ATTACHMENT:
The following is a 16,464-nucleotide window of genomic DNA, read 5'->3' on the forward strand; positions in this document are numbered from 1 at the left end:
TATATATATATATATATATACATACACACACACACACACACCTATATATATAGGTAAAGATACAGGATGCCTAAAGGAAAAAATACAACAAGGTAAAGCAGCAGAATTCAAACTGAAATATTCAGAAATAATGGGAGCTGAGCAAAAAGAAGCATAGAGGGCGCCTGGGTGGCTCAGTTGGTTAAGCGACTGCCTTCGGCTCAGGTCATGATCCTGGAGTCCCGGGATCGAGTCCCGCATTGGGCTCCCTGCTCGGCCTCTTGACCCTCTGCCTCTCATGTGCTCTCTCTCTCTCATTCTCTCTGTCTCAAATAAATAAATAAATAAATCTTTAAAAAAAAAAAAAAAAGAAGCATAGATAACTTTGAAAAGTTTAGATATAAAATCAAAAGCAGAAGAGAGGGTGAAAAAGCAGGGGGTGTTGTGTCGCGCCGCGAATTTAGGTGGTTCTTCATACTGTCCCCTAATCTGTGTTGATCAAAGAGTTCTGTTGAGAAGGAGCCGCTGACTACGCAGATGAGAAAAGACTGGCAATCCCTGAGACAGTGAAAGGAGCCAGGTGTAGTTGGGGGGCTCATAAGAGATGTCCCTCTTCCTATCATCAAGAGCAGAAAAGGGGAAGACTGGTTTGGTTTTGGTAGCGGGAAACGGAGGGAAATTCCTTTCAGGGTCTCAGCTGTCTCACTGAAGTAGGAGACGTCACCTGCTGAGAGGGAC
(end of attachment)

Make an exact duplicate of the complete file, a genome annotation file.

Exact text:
The following is a 16,464-nucleotide window of genomic DNA, read 5'->3' on the forward strand; positions in this document are numbered from 1 at the left end:
TATATATATATATATATATACATACACACACACACACACACCTATATATATAGGTAAAGATACAGGATGCCTAAAGGAAAAAATACAACAAGGTAAAGCAGCAGAATTCAAACTGAAATATTCAGAAATAATGGGAGCTGAGCAAAAAGAAGCATAGAGGGCGCCTGGGTGGCTCAGTTGGTTAAGCGACTGCCTTCGGCTCAGGTCATGATCCTGGAGTCCCGGGATCGAGTCCCGCATTGGGCTCCCTGCTCGGCCTCTTGACCCTCTGCCTCTCATGTGCTCTCTCTCTCTCATTCTCTCTGTCTCAAATAAATAAATAAATAAATCTTTAAAAAAAAAAAAAAAAGAAGCATAGATAACTTTGAAAAGTTTAGATATAAAATCAAAAGCAGAAGAGAGGGTGAAAAAGCAGGGGGTGTTGTGTCGCGCCGCGAATTTAGGTGGTTCTTCATACTGTCCCCTAATCTGTGTTGATCAAAGAGTTCTGTTGAGAAGGAGCCGCTGACTACGCAGATGAGAAAAGACTGGCAATCCCTGAGACAGTGAAAGGAGCCAGGTGTAGTTGGGGGGCTCATAAGAGATGTCCCTCTTCCTATCATCAAGAGCAGAAAAGGGGAAGACTGGTTTGGTTTTGGTAGCGGGAAACGGAGGGAAATTCCTTTCAGGGTCTCAGCTGTCTCACTGAAGTAGGAGACGTCACCTGCTGAGAGGGAC